Credit Unions headed for heavy compliance hit in January

NAFCU’s Compliance Monitor highlights important 2014 compliance deadlines credit unions need to be prepared for, including the new CFPB mortgage reform rules and the recent NCUA final rule on liquidity.

Starting Jan. 1, credit unions will be busy meeting new compliance standards on CFPB’s loan originator rules and escrow requirements, as well as NCUA’s mandate to file quarterly call reports and profile data electronically.

Yet to be issued are CFPB’s final rules for initial and final disclosures under the Truth in Lending Act and Real Estate Settlement Procedures Act. In the meantime, here are CFPB rules credit unions must comply with by Jan. 10:

  • ability-to-repay requirements for mortgage loans and qualified mortgage rule (NAFCU has urged a delay of this rule);
  • Regulation X and Regulation Z amended with nine new mortgage servicing requirements;
  • restrictions on loan originator compensation and new training, certification and disclosure requirements for mortgage loan originators;
  • new requirements for the Home Ownership and Equity Protection Act of 1994 for high-cost mortgage loans; and
  • prohibition on financing of single-premium credit insurance on closed-end credit secured by a member’s dwelling.

As of Jan. 18, credit unions must comply with:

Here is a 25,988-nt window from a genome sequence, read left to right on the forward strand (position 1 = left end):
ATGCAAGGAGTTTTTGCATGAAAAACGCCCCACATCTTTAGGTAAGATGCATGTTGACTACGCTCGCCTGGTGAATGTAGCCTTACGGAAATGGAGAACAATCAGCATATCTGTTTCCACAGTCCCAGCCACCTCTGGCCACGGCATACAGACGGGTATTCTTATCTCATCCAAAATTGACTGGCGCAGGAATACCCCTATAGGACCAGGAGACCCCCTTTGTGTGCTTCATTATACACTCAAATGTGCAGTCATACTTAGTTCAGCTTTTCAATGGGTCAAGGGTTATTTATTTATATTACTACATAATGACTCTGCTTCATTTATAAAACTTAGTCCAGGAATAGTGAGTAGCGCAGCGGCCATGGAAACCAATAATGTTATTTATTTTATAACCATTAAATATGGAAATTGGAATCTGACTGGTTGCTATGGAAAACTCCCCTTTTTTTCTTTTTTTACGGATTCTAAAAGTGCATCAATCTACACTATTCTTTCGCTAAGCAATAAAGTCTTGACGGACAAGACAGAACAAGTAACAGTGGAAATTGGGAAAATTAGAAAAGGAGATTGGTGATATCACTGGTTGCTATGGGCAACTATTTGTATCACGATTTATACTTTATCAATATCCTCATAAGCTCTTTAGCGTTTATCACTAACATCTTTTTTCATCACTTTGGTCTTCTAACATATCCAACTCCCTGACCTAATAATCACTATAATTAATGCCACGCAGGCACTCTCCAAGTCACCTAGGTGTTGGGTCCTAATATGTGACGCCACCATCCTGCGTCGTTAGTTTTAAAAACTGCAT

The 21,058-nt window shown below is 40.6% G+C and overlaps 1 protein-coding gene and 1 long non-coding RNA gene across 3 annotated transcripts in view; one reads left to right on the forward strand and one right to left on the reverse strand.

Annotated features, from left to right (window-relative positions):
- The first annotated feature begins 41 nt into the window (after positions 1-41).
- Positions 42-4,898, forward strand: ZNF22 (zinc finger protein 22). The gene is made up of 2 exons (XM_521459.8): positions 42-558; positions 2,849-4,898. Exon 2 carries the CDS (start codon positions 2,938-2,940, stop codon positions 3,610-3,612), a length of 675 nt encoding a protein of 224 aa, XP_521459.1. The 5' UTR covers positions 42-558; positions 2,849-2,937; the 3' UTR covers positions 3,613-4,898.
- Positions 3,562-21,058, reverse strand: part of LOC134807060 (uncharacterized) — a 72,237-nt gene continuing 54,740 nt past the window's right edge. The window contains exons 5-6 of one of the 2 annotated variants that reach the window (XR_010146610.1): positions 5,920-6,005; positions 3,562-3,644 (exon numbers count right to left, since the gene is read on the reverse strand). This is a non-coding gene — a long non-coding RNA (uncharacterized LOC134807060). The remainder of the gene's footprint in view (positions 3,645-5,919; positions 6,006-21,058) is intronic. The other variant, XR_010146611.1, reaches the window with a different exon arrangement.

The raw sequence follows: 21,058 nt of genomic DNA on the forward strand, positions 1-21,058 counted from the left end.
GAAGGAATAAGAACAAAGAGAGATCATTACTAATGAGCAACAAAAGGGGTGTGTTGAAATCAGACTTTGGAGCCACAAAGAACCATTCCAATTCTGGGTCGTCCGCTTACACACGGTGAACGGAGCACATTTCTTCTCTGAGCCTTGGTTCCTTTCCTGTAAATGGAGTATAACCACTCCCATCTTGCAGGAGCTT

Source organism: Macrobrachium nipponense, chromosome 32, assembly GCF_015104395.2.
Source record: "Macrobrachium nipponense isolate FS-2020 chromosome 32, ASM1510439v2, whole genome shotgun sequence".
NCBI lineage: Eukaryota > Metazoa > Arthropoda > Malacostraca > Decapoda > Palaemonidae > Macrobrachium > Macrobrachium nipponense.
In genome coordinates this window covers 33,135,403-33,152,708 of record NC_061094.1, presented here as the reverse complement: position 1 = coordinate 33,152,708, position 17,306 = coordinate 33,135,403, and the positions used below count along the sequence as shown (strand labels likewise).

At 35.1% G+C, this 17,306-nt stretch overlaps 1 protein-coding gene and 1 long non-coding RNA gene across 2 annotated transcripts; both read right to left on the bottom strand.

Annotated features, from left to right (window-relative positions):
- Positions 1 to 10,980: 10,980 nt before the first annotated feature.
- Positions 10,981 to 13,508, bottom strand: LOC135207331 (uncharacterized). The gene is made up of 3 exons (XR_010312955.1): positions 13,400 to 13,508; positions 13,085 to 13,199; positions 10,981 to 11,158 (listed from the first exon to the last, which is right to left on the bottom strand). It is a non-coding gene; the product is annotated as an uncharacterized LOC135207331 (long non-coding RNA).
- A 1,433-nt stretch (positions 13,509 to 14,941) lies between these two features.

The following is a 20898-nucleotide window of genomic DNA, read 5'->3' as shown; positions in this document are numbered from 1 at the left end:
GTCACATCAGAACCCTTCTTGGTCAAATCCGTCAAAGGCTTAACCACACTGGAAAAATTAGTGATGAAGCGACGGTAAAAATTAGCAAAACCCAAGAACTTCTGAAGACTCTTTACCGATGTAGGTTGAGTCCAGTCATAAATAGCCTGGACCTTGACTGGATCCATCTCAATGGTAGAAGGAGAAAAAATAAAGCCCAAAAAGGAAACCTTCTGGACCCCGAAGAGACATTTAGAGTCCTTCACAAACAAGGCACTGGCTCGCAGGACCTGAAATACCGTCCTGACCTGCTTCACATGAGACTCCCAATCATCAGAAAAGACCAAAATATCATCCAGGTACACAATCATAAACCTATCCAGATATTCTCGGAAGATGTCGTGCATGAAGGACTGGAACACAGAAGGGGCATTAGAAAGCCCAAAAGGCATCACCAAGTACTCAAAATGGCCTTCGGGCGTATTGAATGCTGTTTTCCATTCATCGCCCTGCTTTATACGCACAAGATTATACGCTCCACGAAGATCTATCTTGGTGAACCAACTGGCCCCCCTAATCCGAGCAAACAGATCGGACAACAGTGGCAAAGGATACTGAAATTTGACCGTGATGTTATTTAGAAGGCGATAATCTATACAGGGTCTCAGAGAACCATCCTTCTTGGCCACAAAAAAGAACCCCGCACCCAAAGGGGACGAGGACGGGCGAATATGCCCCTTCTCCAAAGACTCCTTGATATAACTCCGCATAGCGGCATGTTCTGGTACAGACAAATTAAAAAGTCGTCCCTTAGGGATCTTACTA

• CFPB’s appraisal requirements for higher-priced mortgage loans; and
  • the bureau’s Regulation B disclosure requirement to inform applicants of the right to receive a free copy of any appraisals or other valuations performed in connection with their mortgage application.

IRS’s final rule on interest and dividend reporting and NCUA’s final rule on contingent liquidity also take effect next year.

As of March 15, credit unions must report to IRS dividend payments of $10 or more to all nonresident aliens made on or after Jan. 1, 2013. Under the NCUA liquidity rule, credit unions with $250 million or more in assets have until March 31 to apply to join the Central Liquidity Facility, seek access to the Federal Reserve’s Discount Window or both. Credit unions with less than $50 million in assets must have a written policy in place for managing liquidity, plus a list of contingent liquidity sources by this date.

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